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BenQ XL2430T 24-Inch 144Hz Gaming Monitor Review

BenQ sent over a 144Hz-capable 24-inch screen priced attractively. As a gamer, it'd be hard to ignore this model, which doesn't offer G-Sync support, but does deliver a great picture and excellent maximum refresh rate for less than $400.

Results: Viewing Angles, Uniformity, Response And Lag

To learn how we measure screen uniformity, please click here.

Here is TN’s only real weakness, and it’s always an issue, regardless of how well the display performs in other areas. If you need better off-axis performance, there’s really no other choice than IPS or one of its variants. At 45 degrees to the sides, the XL2430T exhibits a significant red/green color shift and a large drop in brightness. There isn’t much color change in the vertical plane, but detail rendering becomes washed out. In the 24-inch size, however, we don’t find this behavior to be problematic; only someone sitting to one side of center would be affected.

Screen Uniformity: Luminance

Newer TN screens improve greatly in their uniformity over older displays. We used to be impressed by an 8.2-percent result in the black field test. Now that number is just average. It’s still a good thing, though. Our XL2430T sample looked perfect to the naked eye, no matter what the brightness level.

Here’s the white field measurement:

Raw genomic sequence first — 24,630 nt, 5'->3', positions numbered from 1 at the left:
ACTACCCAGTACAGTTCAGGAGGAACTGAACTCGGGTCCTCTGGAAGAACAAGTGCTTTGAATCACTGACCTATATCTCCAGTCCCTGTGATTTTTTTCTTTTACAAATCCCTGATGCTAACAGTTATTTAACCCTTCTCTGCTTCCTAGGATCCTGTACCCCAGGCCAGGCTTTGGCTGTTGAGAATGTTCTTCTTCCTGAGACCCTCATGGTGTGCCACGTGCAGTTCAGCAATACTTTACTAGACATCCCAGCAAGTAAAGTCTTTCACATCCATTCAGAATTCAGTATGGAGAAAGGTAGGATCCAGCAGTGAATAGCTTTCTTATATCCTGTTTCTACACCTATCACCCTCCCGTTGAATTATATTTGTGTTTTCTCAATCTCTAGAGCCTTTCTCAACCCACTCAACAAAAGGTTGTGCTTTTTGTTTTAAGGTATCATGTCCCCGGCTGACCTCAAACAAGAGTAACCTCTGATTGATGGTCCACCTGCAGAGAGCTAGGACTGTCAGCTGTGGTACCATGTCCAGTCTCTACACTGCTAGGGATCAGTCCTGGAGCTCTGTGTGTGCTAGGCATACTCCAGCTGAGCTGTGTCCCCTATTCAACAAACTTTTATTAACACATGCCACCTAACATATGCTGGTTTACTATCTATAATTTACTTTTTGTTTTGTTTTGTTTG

In the white field test, we again see nothing but a smooth-toned screen without visible variation in brightness.

Screen Uniformity: Color

The AOC G2460PG is somewhat of an aberration with such good color uniformity. All of the other displays come close to one another, and none have any visible issues.

Pixel Response And Input Lag

Please click here to read up on our pixel response and input lag testing procedures.

And now we arrive at the main reason for buying a 144Hz monitor: speed. It’s impossible to see a visual difference between five and eight milliseconds. But our 1000FPS camera can. Whichever monitor you choose, it will have excellent motion processing and minimal motion blur, even without the use of the backlight strobe.

Here are the lag results:

This display is just a touch slower to respond to inputs than most of its competition. Like the response test, however, we are hard-pressed to see an actual difference. What is obvious is how much better any of these gaming monitors are than cheaper business-class screens. If you want maximum performance from your gaming rig, a fast-refresh model is an absolute must.

Christian Eberle
Christian Eberle is a Contributing Editor for Tom's Hardware US. He's a veteran reviewer of A/V equipment, specializing in monitors.